Engineering behind inboard to outboard 40-footer

Discussion in 'Boat Design' started by Swamplizard, Jun 8, 2017.

  1. Swamplizard
    Joined: Jan 2004
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    Location: Florida

    Swamplizard Senior Member

    Has anyone found decent discussions on converting twin inboard with BBC 8-cyl engines and outdrives to triple or quad outboards on an air tight bracket?

    Vessel is a deeep V with no steps in hull, 14k lbs 41x10 beam

    Assuming transom is solid, four 75 gallon fuel tanks are forward of the engines and gears ... is this a good candidate for conversion?

    Thanks!
     
  2. Mr Efficiency
    Joined: Oct 2010
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    Mr Efficiency Senior Member

    The transom may well be "solid", but not engineered for the purpose, that aspect will have to be a priority. I can't see any "in principle" reason you can't do it, not sure what you mean by an air-tight bracket, presumably you mean a closed pod(s) rather than a "frame" bracket that offers no buoyancy.
     
  3. Swamplizard
    Joined: Jan 2004
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    Swamplizard Senior Member

    Agreed on shoring up the transom either way - it is 4-inches thick with kevlar reinforced fiberglass ... but should be checked.

    Engine bracket would be the large aluminum hollow air tight one that adds some buoyancy. Figure the BBCs are 1000 each with gears and arneson drives weigh 150-200 each.....but then again 3 or 4 300hp outboards are heavy.
     
  4. gonzo
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    gonzo Senior Member

    The main problem with these types of changes is the shift of the center of gravity (CG). The dynamic behavior of the boat will change; not necessarily for the better.
     
  5. TANSL
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    TANSL Senior Member

    Not necessarily for the worse. To speak in these terms is like saying nothing.
    We must study the submerged hull as a whole and see what happens, because when changing the draft, both the vertical position and the longitudinal position of the center of buoyancy will change.
     
  6. Swamplizard
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    Swamplizard Senior Member

    It is basically a non-stepped Cigarette 38'hull and sits dead flat in the water at rest now full of fuel or empty. when under way at cruise there is little to no bow rise. I am not an engineer so for me to understanding how removing 3,500 pounds from the rearward third of the engine room and off the transom, adding a bouyant bracket and 4x 550 pound motors would effect a 40-foot cruiser that has 4 fuel tanks mounted center of vessel (75x4x8lbs per gallon is 2400 lbs) and 80 gallon water tank is forward of the fuel tanks (640lbs). Keep in mind this is a cruiser - births for 4, Genny and A/C forward of water tank, Head/ full galley ... not an empty race boat cabin-wise. Not sure if this is helpful info.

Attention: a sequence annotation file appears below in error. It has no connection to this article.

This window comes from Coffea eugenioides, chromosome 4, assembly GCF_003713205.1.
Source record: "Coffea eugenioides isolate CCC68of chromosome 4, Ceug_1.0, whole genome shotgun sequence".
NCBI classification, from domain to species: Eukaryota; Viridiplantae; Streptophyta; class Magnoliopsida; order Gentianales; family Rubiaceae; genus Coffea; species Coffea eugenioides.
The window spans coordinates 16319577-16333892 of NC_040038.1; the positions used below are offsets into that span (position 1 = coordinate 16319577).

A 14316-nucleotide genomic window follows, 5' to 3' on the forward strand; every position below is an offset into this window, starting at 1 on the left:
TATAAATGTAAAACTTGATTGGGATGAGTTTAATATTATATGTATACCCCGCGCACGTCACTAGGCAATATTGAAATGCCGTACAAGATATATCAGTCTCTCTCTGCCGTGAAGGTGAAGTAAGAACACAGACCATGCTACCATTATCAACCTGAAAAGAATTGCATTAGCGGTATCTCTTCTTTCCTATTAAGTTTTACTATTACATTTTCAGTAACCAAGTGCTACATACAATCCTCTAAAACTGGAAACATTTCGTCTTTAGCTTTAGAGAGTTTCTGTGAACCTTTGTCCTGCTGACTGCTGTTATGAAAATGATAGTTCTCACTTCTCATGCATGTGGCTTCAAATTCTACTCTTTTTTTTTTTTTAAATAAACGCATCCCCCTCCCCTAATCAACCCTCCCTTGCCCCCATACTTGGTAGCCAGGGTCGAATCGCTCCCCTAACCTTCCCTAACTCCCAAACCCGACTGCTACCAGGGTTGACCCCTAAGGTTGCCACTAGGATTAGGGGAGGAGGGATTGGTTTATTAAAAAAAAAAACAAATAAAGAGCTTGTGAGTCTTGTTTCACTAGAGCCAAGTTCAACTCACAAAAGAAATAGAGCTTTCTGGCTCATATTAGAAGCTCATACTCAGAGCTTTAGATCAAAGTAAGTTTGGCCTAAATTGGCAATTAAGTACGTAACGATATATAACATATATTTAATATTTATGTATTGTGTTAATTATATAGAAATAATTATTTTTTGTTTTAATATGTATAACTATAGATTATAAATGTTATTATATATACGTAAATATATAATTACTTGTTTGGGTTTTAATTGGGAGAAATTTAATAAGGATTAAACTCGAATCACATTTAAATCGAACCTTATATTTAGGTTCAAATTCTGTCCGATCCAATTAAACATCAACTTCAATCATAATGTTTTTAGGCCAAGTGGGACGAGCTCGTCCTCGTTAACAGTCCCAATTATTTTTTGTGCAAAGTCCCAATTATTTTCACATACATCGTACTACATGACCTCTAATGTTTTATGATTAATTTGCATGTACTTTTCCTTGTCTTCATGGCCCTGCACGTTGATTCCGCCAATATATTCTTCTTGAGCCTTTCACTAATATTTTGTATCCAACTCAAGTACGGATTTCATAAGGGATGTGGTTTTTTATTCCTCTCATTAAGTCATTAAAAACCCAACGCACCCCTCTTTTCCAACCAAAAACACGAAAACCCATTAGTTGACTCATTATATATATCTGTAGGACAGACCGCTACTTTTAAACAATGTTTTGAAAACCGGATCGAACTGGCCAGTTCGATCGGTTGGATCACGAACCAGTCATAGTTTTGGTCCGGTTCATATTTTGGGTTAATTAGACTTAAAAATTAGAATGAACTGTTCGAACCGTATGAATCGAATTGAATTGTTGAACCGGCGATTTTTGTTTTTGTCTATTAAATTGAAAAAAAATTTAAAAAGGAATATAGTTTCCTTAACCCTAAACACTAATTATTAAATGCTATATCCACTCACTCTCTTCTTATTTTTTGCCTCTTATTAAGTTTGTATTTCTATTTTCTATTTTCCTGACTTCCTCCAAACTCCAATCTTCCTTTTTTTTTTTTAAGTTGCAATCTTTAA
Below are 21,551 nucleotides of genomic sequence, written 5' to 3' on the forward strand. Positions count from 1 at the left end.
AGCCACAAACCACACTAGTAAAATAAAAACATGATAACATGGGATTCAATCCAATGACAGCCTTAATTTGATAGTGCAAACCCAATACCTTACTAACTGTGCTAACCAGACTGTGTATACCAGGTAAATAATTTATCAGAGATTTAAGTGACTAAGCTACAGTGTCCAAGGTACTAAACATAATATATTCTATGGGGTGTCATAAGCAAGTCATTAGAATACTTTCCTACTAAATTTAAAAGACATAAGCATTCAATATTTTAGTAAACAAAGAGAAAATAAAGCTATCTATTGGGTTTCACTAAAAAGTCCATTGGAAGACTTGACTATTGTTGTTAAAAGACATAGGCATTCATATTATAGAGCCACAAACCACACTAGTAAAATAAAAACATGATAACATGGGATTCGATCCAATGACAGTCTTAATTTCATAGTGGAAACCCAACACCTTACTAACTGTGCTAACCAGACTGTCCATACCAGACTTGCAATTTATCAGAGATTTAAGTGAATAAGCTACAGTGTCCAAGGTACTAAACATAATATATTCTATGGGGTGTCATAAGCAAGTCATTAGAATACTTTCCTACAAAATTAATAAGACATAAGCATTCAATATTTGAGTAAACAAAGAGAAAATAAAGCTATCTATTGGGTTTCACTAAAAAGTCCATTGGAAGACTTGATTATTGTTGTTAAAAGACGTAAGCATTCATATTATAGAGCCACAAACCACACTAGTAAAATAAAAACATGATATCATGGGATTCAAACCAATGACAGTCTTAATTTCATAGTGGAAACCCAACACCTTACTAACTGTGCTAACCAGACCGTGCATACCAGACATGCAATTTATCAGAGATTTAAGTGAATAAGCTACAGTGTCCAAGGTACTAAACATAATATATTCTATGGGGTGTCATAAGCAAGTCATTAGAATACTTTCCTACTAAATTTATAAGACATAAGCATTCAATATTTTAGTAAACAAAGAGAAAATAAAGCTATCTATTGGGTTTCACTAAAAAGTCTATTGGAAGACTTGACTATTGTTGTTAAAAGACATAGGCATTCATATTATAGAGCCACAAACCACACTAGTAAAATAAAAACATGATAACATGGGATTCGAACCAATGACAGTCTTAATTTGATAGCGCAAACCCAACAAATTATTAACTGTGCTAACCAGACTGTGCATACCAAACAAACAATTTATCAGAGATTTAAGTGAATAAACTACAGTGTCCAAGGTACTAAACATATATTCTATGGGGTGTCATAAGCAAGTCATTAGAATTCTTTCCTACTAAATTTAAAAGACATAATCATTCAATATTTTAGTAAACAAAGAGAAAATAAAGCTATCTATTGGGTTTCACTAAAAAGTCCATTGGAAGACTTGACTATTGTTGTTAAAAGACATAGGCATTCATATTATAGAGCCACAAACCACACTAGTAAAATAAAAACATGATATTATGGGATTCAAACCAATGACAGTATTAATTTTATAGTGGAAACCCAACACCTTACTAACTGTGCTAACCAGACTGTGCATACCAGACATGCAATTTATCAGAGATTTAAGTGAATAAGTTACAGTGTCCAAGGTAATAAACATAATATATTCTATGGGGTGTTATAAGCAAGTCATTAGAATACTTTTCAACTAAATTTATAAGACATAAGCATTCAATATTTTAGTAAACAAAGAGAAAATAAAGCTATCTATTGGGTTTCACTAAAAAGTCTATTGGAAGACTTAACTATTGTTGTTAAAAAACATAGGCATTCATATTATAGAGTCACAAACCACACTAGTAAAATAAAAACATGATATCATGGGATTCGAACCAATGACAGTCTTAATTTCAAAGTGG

7. gonzo
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    gonzo Senior Member

    The bracket will be out of the water at planing speeds, so its buoyancy is irrelevant at those speeds. Also, at planing speeds about half the forward hull is out of the water. In essence, the hull acts like a seesaw. The weight is shifting several feet aft, which necessarily changes the CG. That will affect the balance and the behavior of the boat.
     
  8. Swamplizard
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    Swamplizard Senior Member

    I could move the water tank under the front V-Birth if it is an issue but good points.
     
  9. TANSL
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    TANSL Senior Member

    I would not give anything for good or for bad without having some calculations before. The way a ship stands still and moving, can give many surprises.
    Be cautious before changing anything, it costs nothing to check if the opinions, sitting in a chair without more information than the one we read in this thread, may be right or wrong. A correct solution may not fix the problem completely but an erroneous solution can ruin everything. And you'll only find out when it's too late. Giving advice is cheap, fixing mistakes is not usually cheap.
     

  10. Mr Efficiency
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    Mr Efficiency Senior Member

    There seems likely to be a significant reduction in overall weight, which also changes the dynamics of the boat. What can be said in favour of swapping out inboards for outboards in a boat this size, is that the engine mass as a percentage of total weight, is less, compared to a much smaller boat, say 20-25 feet. Therefore, there is less chance of drastic behavioural changes, from engines changes.
     
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